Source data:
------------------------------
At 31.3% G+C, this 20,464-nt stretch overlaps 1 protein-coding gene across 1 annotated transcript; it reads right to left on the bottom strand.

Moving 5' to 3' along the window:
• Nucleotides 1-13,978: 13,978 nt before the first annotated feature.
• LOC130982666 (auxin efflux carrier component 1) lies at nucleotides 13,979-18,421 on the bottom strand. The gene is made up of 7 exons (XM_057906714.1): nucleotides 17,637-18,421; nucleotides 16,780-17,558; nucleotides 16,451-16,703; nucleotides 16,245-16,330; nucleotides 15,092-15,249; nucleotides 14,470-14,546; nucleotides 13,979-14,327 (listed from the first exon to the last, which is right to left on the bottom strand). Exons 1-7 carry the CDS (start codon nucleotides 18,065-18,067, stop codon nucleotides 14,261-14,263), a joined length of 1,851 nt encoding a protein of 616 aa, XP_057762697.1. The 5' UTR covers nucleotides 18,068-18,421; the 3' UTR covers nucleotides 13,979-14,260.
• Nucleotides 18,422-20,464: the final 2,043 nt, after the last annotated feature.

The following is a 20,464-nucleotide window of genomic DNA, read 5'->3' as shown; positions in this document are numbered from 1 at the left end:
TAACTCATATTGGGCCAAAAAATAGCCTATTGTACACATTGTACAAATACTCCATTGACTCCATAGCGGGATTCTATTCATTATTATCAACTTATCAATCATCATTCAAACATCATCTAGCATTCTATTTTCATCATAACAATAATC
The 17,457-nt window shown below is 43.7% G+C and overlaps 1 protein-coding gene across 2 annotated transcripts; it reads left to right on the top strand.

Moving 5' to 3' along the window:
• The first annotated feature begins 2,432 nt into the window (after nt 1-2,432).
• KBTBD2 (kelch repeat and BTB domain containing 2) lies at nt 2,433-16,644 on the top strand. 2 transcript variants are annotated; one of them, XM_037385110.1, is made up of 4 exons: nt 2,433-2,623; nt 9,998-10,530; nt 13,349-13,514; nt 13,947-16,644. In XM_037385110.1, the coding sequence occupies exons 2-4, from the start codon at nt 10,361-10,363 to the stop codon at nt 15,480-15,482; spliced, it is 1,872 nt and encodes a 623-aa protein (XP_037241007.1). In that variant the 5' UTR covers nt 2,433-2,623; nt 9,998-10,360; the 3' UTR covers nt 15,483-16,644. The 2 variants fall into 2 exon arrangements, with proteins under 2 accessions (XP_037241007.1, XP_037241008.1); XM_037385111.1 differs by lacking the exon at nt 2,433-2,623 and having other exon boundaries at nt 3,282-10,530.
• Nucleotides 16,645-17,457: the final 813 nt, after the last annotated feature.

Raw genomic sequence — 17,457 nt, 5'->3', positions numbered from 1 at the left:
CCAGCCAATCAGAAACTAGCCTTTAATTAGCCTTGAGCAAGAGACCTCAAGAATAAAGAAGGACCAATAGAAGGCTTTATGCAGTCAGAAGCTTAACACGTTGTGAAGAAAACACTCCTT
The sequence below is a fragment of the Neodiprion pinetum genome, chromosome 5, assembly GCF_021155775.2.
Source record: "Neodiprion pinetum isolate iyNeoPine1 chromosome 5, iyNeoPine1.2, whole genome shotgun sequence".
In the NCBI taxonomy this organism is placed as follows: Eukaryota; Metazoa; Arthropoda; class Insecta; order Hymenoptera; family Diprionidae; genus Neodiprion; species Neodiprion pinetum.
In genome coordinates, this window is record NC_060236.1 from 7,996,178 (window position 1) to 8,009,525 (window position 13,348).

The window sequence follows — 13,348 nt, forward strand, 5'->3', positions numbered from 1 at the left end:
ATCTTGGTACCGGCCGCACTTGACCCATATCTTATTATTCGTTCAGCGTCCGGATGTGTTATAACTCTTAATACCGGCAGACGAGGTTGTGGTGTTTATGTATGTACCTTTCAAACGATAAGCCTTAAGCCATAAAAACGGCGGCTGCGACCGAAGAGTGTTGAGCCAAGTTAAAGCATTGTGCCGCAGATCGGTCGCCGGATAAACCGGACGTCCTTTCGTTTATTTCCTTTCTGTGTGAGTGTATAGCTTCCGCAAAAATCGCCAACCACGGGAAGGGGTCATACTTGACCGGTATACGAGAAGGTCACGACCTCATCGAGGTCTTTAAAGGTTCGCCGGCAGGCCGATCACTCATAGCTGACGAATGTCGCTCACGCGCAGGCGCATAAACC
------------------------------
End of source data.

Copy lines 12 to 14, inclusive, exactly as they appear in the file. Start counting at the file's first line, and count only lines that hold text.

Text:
• Nucleotides 16,645-17,457: the final 813 nt, after the last annotated feature.

Raw genomic sequence — 17,457 nt, 5'->3', positions numbered from 1 at the left:
CCAGCCAATCAGAAACTAGCCTTTAATTAGCCTTGAGCAAGAGACCTCAAGAATAAAGAAGGACCAATAGAAGGCTTTATGCAGTCAGAAGCTTAACACGTTGTGAAGAAAACACTCCTT